Life for many families can be complicated. With all the responsibilities that fall on the shoulders of people in Missouri and across the country in their dual role of parents and business owners, the fact that something might fall through the cracks is not far-fetched. Unfortunately, if a person were to fail to submit an income tax filing, it is possible that federal prosecutors will view this oversight as deliberate tax evasion rather than a simple oversight regardless of the circumstances.
There are some large companies in Missouri that employ an entire team of financial workers to help ensure that payments are properly documented, wages paid and earnings reported. However, there are other, smaller businesses that do not have the means to hire such financial professionals, leaving many of the the financial decisions to rest on the shoulders of owners. Though it may be easy to make a mistake or miscalculations, federal officials may view an innocent oversight as deliberate tax evasion.
Many business owners in Missouri and across the country are dedicated to paying their fair share of taxes. Despite this dedication, there may be oversights that may seem minor but could be perceived as an attempt of tax evasion. For example, a business owner may opt to deposit a check written out to him or her into a personal bank account rather than that of the business, with no thought that doing so could be perceived as suspicious to the IRS.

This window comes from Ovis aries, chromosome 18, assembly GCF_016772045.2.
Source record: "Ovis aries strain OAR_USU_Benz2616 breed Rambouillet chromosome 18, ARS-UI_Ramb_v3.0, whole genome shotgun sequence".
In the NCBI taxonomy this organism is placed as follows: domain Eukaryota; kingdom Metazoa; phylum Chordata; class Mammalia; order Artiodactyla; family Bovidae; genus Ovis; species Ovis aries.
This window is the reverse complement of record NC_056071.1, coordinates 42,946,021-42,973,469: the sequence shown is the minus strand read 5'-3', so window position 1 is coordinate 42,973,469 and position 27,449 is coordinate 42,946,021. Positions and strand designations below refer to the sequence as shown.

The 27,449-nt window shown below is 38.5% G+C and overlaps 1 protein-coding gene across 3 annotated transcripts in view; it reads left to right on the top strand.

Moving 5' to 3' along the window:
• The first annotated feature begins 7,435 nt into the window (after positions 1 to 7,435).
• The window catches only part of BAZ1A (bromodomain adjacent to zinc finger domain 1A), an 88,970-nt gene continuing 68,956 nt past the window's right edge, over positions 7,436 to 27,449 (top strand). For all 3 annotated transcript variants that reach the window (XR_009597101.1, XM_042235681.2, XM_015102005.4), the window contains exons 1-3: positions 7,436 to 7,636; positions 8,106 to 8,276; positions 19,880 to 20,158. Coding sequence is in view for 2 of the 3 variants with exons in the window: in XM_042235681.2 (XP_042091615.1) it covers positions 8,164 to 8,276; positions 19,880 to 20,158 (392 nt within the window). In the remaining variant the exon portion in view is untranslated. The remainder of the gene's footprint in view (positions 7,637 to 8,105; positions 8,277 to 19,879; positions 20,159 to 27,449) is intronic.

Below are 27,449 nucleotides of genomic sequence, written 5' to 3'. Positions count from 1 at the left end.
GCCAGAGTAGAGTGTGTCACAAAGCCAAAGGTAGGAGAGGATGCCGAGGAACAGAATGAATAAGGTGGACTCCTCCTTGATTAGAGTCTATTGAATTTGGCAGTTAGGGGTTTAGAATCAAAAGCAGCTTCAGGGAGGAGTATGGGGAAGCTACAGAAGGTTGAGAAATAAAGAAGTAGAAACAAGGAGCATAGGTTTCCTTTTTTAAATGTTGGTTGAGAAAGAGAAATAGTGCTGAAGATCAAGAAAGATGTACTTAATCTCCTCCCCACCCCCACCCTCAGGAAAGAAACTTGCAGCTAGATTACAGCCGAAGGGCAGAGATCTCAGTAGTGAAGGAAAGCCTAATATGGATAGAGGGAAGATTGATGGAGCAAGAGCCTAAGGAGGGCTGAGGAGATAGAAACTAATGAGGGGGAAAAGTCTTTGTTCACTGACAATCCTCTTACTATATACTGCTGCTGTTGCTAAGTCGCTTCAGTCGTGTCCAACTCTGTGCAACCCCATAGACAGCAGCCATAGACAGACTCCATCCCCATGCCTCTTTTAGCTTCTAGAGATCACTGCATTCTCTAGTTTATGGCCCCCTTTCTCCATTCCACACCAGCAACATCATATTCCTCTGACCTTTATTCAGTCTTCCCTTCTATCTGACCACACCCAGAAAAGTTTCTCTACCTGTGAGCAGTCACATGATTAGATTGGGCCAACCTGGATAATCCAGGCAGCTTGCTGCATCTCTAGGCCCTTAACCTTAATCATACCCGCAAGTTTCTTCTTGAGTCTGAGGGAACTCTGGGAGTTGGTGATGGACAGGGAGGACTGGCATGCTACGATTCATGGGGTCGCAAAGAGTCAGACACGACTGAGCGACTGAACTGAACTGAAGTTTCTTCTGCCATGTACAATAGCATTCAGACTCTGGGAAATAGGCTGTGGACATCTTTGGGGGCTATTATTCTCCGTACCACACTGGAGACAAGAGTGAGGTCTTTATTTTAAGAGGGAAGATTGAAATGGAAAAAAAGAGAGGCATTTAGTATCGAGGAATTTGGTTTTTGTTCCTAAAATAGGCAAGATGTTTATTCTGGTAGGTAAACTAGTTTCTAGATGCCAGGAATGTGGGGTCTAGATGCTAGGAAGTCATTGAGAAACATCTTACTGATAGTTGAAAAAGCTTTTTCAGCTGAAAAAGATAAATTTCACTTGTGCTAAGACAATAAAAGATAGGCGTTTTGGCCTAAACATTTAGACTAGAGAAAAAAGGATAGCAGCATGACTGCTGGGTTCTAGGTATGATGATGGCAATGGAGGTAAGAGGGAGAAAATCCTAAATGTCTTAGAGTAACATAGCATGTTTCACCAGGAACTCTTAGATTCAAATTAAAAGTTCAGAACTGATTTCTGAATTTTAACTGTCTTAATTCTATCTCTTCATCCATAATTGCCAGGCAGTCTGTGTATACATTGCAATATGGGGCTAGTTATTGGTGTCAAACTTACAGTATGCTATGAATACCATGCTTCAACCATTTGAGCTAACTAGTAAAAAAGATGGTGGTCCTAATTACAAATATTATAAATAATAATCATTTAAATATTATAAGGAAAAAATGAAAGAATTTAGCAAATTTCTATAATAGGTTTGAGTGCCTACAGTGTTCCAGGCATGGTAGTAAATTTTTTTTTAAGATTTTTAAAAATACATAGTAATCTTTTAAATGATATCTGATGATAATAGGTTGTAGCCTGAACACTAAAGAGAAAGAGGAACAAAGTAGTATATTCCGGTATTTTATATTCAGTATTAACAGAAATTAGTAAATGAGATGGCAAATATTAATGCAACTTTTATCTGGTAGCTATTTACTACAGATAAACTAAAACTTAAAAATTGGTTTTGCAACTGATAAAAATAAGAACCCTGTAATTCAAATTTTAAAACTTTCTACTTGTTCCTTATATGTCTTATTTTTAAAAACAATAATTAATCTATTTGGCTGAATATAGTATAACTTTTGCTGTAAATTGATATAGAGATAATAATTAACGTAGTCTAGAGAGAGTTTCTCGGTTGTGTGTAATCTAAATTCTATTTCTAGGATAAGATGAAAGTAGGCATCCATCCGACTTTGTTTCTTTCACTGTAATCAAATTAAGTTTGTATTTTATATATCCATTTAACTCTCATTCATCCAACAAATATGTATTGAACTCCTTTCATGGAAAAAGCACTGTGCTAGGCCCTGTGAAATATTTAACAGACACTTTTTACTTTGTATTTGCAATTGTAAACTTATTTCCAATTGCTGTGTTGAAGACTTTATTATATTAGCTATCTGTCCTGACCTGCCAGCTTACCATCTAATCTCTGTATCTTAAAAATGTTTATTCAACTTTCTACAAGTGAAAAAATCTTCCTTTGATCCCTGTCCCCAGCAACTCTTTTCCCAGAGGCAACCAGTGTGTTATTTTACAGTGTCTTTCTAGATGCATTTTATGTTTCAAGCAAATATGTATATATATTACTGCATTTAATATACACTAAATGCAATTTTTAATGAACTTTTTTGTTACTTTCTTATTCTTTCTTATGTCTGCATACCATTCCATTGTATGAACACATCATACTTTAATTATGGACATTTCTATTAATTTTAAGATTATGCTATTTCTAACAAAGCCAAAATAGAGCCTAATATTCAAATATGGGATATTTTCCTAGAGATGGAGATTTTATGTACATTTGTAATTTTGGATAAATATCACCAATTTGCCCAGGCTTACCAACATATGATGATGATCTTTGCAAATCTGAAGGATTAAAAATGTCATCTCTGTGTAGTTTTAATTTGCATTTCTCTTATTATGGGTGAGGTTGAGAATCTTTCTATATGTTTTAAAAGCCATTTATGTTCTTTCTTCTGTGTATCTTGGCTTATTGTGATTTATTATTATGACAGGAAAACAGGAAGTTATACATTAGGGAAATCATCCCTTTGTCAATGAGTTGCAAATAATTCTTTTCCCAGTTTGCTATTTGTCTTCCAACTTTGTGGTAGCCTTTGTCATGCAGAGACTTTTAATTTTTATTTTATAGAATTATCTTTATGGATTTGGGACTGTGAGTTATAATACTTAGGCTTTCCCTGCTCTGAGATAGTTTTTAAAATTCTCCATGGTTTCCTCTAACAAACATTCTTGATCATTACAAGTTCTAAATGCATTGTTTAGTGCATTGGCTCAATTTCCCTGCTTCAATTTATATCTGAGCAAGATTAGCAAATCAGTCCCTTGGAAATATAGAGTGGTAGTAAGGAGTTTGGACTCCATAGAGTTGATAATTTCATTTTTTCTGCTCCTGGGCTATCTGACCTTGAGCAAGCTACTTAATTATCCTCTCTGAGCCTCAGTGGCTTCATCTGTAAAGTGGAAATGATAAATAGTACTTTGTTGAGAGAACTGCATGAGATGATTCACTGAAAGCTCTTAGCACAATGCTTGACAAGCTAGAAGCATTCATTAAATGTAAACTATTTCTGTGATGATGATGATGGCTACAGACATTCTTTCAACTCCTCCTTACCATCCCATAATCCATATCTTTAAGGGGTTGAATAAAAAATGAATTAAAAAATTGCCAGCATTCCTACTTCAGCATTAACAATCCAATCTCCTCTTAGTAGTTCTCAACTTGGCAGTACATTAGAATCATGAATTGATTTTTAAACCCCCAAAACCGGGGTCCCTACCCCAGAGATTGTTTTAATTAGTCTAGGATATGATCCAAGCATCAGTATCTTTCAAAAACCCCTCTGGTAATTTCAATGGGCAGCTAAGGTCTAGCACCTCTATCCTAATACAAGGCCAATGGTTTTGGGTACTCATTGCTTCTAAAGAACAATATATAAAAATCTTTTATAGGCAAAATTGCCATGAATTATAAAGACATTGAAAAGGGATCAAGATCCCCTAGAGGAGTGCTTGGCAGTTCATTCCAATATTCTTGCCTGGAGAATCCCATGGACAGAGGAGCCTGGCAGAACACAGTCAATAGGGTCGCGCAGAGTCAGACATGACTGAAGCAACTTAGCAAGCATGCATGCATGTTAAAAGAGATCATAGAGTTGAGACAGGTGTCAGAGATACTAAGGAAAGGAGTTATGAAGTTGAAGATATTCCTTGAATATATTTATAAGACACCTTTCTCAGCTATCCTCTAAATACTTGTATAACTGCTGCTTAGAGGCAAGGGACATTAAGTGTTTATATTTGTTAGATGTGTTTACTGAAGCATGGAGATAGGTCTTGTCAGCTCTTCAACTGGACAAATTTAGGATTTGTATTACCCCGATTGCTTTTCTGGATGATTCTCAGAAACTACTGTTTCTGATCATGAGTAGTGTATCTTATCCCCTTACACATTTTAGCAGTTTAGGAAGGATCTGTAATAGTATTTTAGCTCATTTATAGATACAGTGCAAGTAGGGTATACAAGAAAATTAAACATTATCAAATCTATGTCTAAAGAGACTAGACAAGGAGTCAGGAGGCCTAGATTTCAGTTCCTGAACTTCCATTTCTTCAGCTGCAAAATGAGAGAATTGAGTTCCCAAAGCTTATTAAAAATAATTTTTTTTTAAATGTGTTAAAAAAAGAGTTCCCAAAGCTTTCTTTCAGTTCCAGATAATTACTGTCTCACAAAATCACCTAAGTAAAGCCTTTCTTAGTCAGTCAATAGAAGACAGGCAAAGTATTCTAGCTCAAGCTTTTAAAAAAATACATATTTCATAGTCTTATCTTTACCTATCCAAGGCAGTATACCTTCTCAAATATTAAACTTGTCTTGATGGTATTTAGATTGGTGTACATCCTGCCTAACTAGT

Couples in Missouri manage their money in different ways. While some may combine all their assets, with both spouses having access to all accounts, others keep their finances separate. It is unclear how the finances of a couple in another state who were recently indicted on tax evasion charges had their assets divided.
April 15 is often a dreaded date for many individuals and businesses in Missouri and across the country as that is the day that taxes typically must be filed. Though most people enjoy the things that taxes fund -- such as public libraries and well-maintained roadways -- few people enjoy parting with their hard-earned money. Despite this, most people do not attempt tax evasion.
Anyone in Missouri who has completed -- or attempted to complete -- their own taxes likely knows of the complexity associated with the process. Unfortunately, it is easy to make mistakes. Despite knowing how difficult filing taxes can be, prosecutors may be quick to assume that what is exactly a mistake is an intentional oversight, resulting in accusations of tax evasion.
Everyone has to pay taxes, and everyone usually tries to pay as few taxes as possible. There are a few legal ways to use the tax code to one's advantage. This is generally considered tax avoidance, and it is not necessarily a bad thing. There are also a few illegal ways to exploit the tax system--and this crosses the line into tax evasion.
Any fan of the TV show Seinfeld remembers the classic soup restaurant episode and its now-infamous star character: A chef with strict orders on how customers were allowed to order soup.
Sure, no one likes to pay taxes. Tax evasion is a serious crime, but that doesn’t stop some people from trying to get away with it.
The old cliché is true: The only sure things in life are death and taxes. You only have to die once, but you do have to pay taxes every year. If you fail to pay your taxes on time, you could face serious charges of tax evasion.